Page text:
The communal brain of the British music press has heralded 2009 as the year of synthpop. Hang on a minute. Isn’t that the genre that’s been making a comeback every year since at least the turn of this century, if not ever since the Human League put their mascara on and plugged in their Korgs?
Someone better tell Karin Dreijer Andersson that she’s part of this new resurgent wave of all things electronic as she may no doubt be confused as to what exactly she’s been doing for the past decade as half of The Knife. Unafraid of expectations and boldly displaying their creative intent and individuality through the sharpest attention to detail, The Knife have gained the reputation of being an eccentrically accessible entity, not to mention a mesmerising live act. But separate Karin from brother Olof, and what have you got?
Dark-edged electronic pop is the answer in short. While this won’t come as any surprise to current The Knife devotees, Fever Ray is a more personal, edgier and at times stark listen. Lyrically there is enough detail to snag interest but definitive meanings are always left blurry, vague and ambiguous enough to keep you guessing.
From the undulating, trance-like incantation of If I Had A Heart, to the icy chords of When I Grow Up, to the classic synthpop melancholy of Seven, there is enough variation to evade pigeonholing but enough continuity for the album to retain its overall cohesion. Overall it poses an emotionally engaging, at times uplifting, at times claustrophobic listen.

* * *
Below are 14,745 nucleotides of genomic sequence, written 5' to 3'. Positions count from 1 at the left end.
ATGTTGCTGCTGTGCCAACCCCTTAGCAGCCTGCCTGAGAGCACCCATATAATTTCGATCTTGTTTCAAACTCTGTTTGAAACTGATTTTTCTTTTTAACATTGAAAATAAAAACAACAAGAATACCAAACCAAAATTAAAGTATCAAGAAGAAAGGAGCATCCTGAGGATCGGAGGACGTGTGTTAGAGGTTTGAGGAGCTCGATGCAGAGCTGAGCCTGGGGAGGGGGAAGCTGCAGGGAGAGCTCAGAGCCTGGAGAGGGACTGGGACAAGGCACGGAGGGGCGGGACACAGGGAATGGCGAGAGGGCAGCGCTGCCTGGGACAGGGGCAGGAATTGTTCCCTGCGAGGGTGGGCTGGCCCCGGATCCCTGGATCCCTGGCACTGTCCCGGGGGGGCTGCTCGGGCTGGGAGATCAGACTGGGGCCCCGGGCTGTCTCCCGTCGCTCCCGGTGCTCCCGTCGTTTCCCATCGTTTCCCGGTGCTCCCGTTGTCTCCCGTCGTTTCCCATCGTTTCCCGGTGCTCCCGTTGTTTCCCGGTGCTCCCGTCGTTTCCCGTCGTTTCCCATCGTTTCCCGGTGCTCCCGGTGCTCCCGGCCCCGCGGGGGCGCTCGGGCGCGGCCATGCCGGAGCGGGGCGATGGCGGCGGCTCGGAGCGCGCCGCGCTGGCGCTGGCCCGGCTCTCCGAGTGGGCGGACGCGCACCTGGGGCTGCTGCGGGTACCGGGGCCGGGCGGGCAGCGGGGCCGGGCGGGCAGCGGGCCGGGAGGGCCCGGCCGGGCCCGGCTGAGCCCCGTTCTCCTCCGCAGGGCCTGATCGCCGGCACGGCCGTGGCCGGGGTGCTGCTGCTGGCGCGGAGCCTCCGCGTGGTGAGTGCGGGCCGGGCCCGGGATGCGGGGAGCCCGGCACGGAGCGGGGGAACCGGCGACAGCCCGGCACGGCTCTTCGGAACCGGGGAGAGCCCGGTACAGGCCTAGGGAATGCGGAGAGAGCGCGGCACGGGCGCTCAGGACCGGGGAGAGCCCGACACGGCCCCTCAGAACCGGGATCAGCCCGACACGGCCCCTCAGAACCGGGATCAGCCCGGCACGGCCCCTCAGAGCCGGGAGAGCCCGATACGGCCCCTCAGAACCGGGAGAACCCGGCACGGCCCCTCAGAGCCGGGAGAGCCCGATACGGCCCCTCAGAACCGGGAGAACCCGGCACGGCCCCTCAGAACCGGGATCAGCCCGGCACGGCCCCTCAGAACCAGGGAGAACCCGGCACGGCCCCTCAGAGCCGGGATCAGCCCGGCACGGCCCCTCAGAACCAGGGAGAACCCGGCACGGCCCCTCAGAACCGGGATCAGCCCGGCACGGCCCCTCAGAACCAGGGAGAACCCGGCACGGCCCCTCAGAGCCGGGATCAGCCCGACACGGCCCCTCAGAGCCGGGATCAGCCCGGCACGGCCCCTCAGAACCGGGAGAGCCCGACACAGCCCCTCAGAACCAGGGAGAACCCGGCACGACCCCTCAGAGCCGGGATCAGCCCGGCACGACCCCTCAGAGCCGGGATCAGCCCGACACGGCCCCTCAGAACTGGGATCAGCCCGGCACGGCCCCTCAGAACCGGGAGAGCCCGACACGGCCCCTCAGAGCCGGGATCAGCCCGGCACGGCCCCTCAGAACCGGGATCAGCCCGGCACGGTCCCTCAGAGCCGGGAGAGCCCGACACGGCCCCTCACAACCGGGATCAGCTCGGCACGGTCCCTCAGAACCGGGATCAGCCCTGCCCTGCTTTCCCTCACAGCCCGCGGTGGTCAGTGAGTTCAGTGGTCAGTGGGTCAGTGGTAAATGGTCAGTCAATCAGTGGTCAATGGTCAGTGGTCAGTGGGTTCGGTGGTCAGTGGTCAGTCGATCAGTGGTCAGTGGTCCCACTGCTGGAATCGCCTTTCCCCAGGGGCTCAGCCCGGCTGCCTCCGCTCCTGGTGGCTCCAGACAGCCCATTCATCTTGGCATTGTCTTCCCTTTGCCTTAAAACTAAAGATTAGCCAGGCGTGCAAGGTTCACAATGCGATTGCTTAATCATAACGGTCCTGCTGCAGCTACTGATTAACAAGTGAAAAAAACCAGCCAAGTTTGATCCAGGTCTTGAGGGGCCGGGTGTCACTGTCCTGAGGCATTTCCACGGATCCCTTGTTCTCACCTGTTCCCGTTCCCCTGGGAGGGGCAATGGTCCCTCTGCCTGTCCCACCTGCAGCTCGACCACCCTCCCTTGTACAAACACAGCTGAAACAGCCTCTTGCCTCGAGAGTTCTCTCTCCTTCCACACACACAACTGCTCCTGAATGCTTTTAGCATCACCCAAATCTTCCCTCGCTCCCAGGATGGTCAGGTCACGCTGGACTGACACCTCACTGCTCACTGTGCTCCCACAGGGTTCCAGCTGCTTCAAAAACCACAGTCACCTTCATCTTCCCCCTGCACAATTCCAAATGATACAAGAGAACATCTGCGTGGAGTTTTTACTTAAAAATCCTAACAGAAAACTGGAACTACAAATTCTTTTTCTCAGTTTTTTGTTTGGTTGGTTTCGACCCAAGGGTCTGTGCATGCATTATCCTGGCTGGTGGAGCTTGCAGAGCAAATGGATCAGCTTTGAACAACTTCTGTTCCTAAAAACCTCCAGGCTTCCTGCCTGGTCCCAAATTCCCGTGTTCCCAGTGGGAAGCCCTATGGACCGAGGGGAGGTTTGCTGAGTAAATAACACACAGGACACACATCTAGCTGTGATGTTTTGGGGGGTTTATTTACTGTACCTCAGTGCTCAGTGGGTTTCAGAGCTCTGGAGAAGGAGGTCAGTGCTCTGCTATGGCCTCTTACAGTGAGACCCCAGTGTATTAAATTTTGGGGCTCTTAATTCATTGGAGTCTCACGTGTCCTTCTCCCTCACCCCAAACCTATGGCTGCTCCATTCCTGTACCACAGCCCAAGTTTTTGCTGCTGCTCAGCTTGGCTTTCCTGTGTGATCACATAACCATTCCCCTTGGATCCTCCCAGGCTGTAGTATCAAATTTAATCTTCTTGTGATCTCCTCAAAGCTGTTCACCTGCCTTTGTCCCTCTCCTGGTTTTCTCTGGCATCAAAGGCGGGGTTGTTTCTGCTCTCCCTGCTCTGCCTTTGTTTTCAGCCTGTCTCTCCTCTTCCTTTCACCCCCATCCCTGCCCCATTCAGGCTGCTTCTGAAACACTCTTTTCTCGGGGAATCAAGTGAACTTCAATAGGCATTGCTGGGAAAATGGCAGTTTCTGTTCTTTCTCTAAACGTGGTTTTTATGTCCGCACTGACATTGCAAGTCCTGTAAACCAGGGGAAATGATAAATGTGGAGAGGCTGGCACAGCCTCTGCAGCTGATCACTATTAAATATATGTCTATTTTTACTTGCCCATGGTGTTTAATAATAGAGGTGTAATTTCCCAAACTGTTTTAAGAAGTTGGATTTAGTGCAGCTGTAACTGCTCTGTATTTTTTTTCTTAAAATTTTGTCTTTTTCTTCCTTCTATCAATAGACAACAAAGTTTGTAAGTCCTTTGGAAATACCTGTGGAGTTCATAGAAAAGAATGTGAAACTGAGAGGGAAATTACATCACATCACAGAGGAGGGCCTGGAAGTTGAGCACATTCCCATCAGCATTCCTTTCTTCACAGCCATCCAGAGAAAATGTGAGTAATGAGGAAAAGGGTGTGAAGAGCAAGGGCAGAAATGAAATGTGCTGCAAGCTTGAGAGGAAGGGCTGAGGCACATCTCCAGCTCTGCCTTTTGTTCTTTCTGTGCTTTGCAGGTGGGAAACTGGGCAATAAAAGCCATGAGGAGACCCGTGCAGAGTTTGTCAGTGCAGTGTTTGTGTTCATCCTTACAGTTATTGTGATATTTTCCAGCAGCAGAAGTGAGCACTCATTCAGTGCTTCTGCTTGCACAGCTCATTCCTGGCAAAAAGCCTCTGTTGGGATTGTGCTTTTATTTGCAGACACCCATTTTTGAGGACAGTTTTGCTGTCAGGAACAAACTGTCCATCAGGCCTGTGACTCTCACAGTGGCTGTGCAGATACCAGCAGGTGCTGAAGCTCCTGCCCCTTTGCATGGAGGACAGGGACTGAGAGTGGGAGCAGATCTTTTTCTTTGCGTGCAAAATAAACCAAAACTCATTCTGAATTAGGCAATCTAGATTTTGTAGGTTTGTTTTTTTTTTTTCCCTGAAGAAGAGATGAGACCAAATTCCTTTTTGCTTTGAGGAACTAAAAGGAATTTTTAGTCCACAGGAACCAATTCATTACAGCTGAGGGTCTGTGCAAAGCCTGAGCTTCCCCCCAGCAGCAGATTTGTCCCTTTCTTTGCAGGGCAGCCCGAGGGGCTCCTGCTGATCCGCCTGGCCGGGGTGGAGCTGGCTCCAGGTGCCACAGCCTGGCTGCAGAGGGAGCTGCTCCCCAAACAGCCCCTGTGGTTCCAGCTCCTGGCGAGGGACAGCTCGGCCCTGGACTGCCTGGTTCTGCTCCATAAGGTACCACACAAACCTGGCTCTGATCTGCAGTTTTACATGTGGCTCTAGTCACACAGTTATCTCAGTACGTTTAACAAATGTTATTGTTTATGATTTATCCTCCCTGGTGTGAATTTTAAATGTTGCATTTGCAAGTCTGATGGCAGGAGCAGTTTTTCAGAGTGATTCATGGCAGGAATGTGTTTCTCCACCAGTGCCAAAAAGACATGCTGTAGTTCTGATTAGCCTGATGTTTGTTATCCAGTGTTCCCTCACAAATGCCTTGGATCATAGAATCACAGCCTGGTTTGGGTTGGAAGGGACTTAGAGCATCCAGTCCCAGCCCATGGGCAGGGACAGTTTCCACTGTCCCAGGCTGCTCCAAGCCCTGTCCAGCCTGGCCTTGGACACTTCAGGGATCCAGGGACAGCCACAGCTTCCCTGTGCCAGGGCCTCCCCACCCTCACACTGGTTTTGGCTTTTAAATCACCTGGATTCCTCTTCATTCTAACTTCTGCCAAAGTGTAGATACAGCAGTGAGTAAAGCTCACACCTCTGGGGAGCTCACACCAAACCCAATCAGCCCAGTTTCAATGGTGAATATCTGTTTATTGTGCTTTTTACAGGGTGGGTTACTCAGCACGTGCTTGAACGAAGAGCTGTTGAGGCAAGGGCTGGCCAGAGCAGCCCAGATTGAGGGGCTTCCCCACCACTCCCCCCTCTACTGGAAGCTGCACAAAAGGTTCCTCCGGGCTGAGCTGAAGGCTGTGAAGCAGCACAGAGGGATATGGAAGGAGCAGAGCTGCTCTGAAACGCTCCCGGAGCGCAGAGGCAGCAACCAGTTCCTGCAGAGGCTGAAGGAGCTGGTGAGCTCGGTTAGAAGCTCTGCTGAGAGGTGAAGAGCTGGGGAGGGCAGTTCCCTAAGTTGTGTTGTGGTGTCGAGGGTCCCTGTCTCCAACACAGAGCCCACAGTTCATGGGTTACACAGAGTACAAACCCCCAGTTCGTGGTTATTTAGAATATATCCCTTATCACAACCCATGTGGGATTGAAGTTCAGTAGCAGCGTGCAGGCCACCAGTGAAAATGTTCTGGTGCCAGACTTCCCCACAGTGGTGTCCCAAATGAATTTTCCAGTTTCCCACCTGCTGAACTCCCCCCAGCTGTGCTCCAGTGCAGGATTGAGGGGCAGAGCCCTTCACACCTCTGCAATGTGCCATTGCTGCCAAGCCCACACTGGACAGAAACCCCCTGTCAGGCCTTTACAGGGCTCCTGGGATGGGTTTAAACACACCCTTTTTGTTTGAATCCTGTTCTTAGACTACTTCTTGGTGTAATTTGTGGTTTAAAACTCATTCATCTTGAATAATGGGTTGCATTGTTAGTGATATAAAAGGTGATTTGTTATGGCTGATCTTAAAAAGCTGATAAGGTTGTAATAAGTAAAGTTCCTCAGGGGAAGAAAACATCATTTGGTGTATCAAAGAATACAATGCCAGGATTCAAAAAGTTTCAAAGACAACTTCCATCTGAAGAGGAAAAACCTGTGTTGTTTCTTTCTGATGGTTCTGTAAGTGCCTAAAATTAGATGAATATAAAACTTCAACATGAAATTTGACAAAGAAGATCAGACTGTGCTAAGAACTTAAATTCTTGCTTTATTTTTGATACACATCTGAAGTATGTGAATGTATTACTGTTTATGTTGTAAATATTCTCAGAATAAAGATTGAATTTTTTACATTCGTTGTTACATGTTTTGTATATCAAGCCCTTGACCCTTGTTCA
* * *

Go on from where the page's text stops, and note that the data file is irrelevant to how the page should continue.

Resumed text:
Having a unique voice and style of singing always has the power to divide and Fever Ray’s potential audience outside of hardcore The Knife fans will undoubtedly be split. Spread over 10 tracks, the way Karin draws out each word in a catlike manner could have begun to grate. But that potential pitfall is nicely sidestepped though liberal use of a vocoder on tracks like the dark and moody Concrete Walls and fragile, spine-tingling standout Dry And Dusty.
Standing shoulder to shoulder with other distinctive female artists like Kate Bush, Tori Amos and Björk, Karin Dreijer Andersson is certainly a unique talent. Rather than angling for mass appeal, her Fever Ray guise shows that whether recording as half of The Knife or going solo, she remains staunchly opposed to compromising herself or her artistic ideals. While that may pose a Marmite effect for listeners, that’s surely better to savour than chewing on the latest piece of bland, unbuttered toast that’s been served up to tick all of the right commercial boxes.
So forget what the bleating pack say about 2009 being the year of synthpop: 2009 may just be the year of Fever Ray. This is an odd gem of a record that should be cherished in a class of its own.